She wore a blue peasant skirt. Her long, brown hair spilled over her knees as she sat on the ground with her body curled close, her head buried in her lap. I could barely read the cardboard sign that sat beside her.
As my car idled and the red light stared on, I looked away.
Instantly, the Lord prodded my heart. “Look at her,” He said. “Give her some of what you have. Give her yourself. Give her Me.”
When she looked up and saw my outstretched hand, her faded smile bore discouraged desperation.
In that moment, the Holy Spirit moved powerfully in me.
I did not feel the guilt of being unable to fix all of her problems.
I did not feel abiding resentment towards her need.
I felt the sincere love of a God who knew why she was there and what He had asked of me.
And I knew the true meaning of Romans 12:9: “Love must be sincere.”
Authenticity has become a spiritual buzz word these days — and still one I cherish to the core of who I am — but to be truly authentic, I must wholeheartedly submit to the crucifixion of my own deception. Far too often I’ve given out of guilt and called it compassion. Far too often I’ve listened to the pain of another out of pity and called it love.
Mulling over these thoughts and still thinking about the woman in the peasant skirt, I headed towards our neighborhood grocery store. I spotted a man sitting on the corner with a cardboard sign nearby. He was holding his head in his hands.
Again, the Lord nudged my heart and whispered the word, “Dignity.”
“Go to him,” He said. “Give him the rest of what you have. Give him yourself. Give him Me.”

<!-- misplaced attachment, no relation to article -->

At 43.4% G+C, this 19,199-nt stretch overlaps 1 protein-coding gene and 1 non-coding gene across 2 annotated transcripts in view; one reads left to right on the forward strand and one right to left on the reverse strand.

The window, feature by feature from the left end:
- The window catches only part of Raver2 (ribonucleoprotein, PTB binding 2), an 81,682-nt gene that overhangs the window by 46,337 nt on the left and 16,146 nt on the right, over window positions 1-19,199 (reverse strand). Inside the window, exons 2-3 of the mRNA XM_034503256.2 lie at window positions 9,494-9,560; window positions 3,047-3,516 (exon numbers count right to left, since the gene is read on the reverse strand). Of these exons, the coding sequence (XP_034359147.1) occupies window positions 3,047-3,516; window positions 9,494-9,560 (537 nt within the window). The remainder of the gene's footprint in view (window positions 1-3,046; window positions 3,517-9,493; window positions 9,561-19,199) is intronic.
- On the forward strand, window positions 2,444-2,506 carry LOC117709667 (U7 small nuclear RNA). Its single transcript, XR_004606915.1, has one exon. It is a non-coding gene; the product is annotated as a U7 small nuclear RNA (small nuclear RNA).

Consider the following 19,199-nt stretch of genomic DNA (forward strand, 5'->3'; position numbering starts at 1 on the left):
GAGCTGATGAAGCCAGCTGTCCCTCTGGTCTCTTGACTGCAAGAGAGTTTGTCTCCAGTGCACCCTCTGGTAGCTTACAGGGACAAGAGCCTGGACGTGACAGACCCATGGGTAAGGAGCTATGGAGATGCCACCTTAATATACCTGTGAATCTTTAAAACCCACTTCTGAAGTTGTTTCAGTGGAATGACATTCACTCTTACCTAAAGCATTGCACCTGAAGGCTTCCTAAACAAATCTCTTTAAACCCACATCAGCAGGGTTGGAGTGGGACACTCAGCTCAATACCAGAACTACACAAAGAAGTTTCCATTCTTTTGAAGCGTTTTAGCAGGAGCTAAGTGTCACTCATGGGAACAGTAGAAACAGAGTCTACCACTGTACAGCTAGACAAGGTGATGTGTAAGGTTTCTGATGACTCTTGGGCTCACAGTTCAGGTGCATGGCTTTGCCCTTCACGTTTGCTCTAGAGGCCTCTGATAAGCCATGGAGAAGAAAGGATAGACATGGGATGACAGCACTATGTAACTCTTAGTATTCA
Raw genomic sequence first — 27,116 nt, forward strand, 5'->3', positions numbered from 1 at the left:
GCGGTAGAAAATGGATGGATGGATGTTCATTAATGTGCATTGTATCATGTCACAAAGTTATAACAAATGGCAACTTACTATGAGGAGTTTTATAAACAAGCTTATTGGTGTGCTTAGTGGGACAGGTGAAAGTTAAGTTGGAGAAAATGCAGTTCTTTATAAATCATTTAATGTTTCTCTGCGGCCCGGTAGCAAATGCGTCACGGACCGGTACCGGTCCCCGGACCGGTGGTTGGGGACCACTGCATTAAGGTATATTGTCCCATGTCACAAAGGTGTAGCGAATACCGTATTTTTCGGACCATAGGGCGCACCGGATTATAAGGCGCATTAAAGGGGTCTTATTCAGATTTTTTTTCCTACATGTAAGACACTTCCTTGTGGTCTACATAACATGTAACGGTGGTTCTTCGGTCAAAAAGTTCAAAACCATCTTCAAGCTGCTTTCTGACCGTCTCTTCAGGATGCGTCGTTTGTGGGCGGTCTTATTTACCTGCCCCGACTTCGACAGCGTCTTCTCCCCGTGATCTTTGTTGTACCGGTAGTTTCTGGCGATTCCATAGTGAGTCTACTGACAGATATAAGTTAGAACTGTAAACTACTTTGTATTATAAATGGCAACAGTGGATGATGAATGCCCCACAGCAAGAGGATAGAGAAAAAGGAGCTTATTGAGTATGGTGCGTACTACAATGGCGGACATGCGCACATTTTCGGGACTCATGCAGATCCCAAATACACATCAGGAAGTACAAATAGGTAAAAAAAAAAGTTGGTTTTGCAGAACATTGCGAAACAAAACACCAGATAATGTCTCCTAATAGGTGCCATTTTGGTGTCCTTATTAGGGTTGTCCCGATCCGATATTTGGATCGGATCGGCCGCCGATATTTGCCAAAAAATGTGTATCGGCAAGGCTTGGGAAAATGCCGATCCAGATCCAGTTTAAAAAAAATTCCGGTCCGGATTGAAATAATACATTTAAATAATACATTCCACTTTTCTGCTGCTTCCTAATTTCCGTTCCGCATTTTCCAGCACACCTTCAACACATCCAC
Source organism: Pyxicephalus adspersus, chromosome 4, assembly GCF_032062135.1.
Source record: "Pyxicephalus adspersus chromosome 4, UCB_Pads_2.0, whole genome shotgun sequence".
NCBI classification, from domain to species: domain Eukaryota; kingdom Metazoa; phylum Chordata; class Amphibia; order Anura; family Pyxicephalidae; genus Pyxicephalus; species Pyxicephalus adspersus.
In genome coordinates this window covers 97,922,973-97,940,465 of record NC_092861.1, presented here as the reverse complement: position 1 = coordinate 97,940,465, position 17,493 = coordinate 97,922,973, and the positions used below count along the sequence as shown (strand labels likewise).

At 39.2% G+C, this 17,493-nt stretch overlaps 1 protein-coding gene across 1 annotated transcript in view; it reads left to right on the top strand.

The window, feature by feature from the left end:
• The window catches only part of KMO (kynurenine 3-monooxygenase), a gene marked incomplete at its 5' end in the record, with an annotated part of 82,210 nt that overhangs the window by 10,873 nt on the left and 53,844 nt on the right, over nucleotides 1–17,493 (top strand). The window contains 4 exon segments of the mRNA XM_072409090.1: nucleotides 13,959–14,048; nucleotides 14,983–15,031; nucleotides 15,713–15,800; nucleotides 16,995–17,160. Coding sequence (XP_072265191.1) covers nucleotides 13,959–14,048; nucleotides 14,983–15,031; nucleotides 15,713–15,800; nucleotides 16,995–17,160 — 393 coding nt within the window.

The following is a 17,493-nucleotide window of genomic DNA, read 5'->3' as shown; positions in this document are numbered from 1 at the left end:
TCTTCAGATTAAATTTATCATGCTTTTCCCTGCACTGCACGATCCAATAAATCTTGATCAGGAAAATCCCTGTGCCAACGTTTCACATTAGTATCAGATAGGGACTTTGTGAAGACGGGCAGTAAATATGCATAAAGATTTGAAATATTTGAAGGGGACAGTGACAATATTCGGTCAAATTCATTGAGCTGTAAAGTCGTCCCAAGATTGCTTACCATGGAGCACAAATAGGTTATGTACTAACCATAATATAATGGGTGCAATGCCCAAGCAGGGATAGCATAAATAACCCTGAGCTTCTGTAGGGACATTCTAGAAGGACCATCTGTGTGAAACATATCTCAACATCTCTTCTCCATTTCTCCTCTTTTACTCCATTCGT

As I parked my car, I noticed a father and his young son nearby. They got out of the car holding a bag of food. Instantly, I knew they were believers sent to bless and to be blessed. Silently and together, we went.
I watched the weathered man’s face crinkle into a smile when he took the bag from the little boy. Then it was my turn. The love of Christ poured out of my eyes and out of my hands as I clasped his.
“God bless you,” he said gently.
“He has,” I said. “Through you. Thank you.”
I meant every word.
Funny how two parallel worlds can appear as one to others and even to myself, but not to the God who loves me and sifts my heart. For love to be sincere, it must held under the microscope of His truth, examining and separating action from motive until both are truly are His.
I drove away grateful. Grateful for the woman in the peasant skirt. Grateful for the man with the weathered face. Grateful for a God who would not allow my pride to masquerade as compassion. Grateful that He is the very definition of sincere love.